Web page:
Rotate the D slice to align one of the center edge cubies with the matching side color. Rotate the cube to make this face color the F side. If the cubie at FD needs to be moved to FR use F3D2L3F3L1D2F1 and if it is to go to FL use F1D2R1F1R3D2F3.
After moving all center slice cubies in the D slice to the center slice if a center edge cubie is in the correct position but is flipped or is in a wrong center slice position, use one the preceding processes to move it to the D slice. Which D slice cubie moved to the center slice doesn't matter.
Continue until all four center edge cubies are in the correct positions and orientations. Only the D slice should unsolved at this time.
Step 4 is to invert the cube making the unsolved D slice the U slice.
The face color that is now the U face remains the U face until the cube is solved.
Step 5 puts the U edge cubies in the correct positions. If needed, they will flipped in step 6.
Rotate the U face until there are 0, 1 or 2 pairs of adjacent U edge cubies that need to be swapped to get all four into the correct positions. This is always possible. Obviously if no swaps are needed proceed to Step 6. To swap a pair of cubies rotate the cube until the pair is at UL and UB. Do the following process: R3F3U3F1U1R1U3. Repeat if there is another pair to be swapped.
Step 6 uses a process that flips a pair of the U edge cubies.
Depending on which, if any edge cubies are flipped 0, 1 or 2 applications of the following process are needed. If two adjacent cubies need to be flipped rotate the cube until they are in the UL and UB positions. Use the process: L3U3L2F3L3F2U3F3U2 to perform the flipping. If the cubies that need flipping are not adjacent apply the process anywhere which will result in a flipped pair being adjacent.
Step 7 place U corner cubies in correct positions. They will be rotated to finish the cube solution in step 8.
The process L3U1R1U3L1U1R3U3 moves the three cubies UFL->ULB->UBR->UFL. UFR is not moved. Obviously, when all four corner cubies are in their correct locations this step is finished.
If no U corner cubies are in the correct position apply the process once. Which side is F doesn't matter. Now there is at least one cubie in the correct position. Rotate the cube to put the correctly placed cubie at UFR. One or two more applications of the process will put all cubies in their correct positions.
Step 8 orients the U corner cubies completing the solution.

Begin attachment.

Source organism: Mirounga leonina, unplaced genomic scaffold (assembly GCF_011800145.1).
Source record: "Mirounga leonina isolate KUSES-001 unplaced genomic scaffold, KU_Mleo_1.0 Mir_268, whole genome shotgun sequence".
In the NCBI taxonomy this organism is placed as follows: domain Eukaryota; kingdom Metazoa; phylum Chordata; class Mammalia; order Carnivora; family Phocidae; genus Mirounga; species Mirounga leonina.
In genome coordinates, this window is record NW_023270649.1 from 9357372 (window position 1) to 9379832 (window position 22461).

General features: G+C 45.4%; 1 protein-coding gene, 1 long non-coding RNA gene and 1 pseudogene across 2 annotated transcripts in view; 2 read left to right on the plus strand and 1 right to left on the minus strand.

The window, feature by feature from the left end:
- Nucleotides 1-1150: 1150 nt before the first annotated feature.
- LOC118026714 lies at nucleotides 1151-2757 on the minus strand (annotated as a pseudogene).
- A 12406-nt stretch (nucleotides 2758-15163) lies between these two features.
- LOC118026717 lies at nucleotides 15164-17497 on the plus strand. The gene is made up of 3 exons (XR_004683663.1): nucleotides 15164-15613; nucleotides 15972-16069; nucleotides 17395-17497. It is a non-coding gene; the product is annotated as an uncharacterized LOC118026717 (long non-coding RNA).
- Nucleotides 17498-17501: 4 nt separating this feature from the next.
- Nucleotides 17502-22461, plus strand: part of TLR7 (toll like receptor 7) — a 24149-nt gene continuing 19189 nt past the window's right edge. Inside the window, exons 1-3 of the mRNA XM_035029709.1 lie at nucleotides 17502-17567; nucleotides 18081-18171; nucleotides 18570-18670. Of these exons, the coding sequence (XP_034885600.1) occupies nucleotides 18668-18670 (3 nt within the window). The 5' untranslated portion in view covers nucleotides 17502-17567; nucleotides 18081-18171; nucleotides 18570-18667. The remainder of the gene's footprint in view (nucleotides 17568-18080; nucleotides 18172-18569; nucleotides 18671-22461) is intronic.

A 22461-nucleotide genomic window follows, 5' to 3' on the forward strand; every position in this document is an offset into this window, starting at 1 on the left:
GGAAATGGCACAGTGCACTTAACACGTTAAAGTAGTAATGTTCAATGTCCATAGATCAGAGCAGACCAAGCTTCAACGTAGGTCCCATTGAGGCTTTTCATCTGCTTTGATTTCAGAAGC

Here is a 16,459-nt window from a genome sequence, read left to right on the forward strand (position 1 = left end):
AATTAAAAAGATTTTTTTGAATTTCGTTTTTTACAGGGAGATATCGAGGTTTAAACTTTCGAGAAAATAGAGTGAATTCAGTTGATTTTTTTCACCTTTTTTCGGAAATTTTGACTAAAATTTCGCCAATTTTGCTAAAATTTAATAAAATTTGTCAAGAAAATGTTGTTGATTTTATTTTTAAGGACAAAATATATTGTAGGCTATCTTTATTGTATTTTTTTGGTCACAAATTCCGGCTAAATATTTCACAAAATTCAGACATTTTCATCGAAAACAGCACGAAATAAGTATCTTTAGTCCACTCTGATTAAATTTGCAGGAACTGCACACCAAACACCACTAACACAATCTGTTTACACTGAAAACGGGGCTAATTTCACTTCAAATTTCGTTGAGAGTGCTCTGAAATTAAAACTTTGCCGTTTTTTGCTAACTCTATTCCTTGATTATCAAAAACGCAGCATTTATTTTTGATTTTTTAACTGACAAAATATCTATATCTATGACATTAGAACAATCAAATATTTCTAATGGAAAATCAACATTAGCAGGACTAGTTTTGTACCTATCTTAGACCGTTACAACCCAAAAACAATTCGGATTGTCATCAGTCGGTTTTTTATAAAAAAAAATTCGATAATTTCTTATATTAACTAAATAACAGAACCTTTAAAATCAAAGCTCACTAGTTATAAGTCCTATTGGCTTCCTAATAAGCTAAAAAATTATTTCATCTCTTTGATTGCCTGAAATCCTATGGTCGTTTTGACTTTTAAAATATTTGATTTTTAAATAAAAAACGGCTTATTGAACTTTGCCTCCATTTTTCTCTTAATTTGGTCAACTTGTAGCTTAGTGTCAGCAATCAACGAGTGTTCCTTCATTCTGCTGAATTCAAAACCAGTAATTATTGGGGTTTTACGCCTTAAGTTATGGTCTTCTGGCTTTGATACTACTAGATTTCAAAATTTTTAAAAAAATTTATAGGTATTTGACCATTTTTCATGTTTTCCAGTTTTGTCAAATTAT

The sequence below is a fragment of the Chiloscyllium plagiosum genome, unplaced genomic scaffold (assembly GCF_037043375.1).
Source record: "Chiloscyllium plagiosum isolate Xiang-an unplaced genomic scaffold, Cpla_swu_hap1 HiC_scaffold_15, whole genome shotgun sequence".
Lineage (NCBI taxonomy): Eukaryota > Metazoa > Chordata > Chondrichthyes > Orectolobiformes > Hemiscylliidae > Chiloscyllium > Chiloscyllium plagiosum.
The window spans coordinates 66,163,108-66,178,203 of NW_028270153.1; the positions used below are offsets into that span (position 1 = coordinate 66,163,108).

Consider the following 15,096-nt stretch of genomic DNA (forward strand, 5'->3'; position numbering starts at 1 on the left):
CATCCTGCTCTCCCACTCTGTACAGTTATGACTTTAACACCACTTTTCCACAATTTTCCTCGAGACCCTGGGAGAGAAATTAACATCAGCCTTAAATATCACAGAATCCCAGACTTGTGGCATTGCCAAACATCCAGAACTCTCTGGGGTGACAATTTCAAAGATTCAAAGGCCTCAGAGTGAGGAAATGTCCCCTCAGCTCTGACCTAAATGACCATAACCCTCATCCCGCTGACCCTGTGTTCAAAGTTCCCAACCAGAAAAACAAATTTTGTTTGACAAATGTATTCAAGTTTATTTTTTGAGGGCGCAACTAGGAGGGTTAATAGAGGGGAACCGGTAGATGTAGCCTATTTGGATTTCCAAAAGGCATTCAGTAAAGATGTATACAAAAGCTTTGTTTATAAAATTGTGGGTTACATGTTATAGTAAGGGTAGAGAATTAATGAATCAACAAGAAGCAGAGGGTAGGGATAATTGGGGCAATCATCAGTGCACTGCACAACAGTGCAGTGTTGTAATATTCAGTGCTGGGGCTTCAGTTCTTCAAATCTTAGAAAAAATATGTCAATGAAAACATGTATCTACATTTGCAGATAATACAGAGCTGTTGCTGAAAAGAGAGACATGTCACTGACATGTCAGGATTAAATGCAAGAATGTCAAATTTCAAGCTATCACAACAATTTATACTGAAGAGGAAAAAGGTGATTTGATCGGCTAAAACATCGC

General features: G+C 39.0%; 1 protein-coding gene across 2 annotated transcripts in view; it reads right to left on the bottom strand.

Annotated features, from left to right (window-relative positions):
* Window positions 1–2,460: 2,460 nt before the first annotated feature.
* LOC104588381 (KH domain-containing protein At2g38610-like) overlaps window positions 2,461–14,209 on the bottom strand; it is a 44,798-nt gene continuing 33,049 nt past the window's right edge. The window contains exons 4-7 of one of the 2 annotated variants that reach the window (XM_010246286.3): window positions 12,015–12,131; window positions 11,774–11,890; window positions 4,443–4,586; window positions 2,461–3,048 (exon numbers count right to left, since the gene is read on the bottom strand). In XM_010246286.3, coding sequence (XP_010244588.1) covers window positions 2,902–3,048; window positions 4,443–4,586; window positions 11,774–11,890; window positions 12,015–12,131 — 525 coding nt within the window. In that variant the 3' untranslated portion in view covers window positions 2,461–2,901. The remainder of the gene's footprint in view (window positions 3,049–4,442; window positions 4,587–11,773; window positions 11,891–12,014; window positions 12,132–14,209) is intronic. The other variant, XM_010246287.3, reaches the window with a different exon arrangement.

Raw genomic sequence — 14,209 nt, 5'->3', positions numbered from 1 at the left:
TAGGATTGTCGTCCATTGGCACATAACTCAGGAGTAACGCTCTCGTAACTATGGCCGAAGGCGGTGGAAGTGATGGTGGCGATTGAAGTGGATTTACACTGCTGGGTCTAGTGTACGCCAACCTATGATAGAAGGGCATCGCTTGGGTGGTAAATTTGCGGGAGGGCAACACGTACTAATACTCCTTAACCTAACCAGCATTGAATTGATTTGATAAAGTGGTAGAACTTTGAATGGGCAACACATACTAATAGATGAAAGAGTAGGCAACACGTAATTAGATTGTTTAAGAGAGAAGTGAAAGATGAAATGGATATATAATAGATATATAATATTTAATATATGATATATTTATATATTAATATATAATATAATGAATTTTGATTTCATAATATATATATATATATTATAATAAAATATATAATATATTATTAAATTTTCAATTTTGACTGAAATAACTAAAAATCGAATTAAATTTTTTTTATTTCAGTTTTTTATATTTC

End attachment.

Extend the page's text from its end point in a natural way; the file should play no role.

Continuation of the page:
It is possible that the cube is solved at this point.
The process to be given for this step rotates one cubie CW and a second one CCW. To determine the rotation needed site down a diagonal through the cubie to the center of the cube. It will be obvious which way the rotation must be made.
The process: first orient the cube so cubie to get CW twist is at UFR. Then do R3D1R1F1D1F3. (After this half of the process the cube will appear to be much less solved.) Next rotate the U slice to put the cubie requiring CCW twist at UFR followed by F1D3F3R3D3R1. Finally, rotate U to match U edges with the side face center cubies.
If only two cubies need to be oriented the application of the process is obvious. Orienting all four corners is also obvious, just apply the process twice.
If three cubies need to be oriented two applications will be needed. The first application will orient a single cubie leaving a pair with opposite twists for the second application.
The cube is now solved!
The definitive written account of Rubik's cube is “Notes On Rubik's Magic Cube” by David Singmaster, Enslow, Hillside NJ, 1981. The processes in steps 5) to 8) are from this work.
Googling on “Rubik's Cube Solution” will provide more solutions than you can possibly review. All solutions are a compromise between the complexity of the solution and the number of moves required to restore the cube to the solved state. The solution given above requires a relatively short list of processes and takes a correspondingly larger number of moves. It is not the solution to use if you intend to compete in speed solving contests. A solution for the 3*3*3 cube similar to the one presented here as well as solutions for many other similar puzzles can be found at: http://www.puzzlesolver.com/
Technically, the solution presented is an algorithm – a list of conditions and operations to perform if the condition is satisfied. Algorithms can be carried out manually as described or implemented as a part of computer programs that can be used to instruct a robot to solve an actual cube or to support a graphical display showing a solution. Inventing an algorithm is much more challenging that using one supplied by someone else. The algorithm presented here depends heavily on the work of others.
Following is a list from Singmaster. The names are suggestive of the pattern formed.
four +: F1B1R1L1F1B1R1L1F1B1R1L1R1L1F1B1R1L1F1B1R1L1F1B1
four X: F2B2L1F2U1D3R2B1R2L2F3L2U3D1B2R3
four spot: R2L2U1D3F2B2U1D3
four Z: F1B1R1L1F1B1R1L1F1B1R1L1U2D2
six-two L: F1B1U1D1R3L3F1B1
six spot: R1L3F1B3U1D3R1L3
six X: R2L2F2B2U2D2
eight flip: R1L1F1B1U1D1R1L1F1B1U1D1
tricolors : R2F1D1R2D3R1B2R3D1R2D3F3R2L2B1D1L2D3L1F2L3D1L2D3B3L2F2R2L2B2R1
zig-zag : F1B1R1L1F1B1R1L1F1B1R1L1
diagonal twist: R1D1R1F1D1F3U3F1D3F3R3D3R1U1R2
To undo a pretty pattern do the process in reverse substituting 1s for 3s and 3s for 1s.
Copyright 2005-2007 John F. Jarvis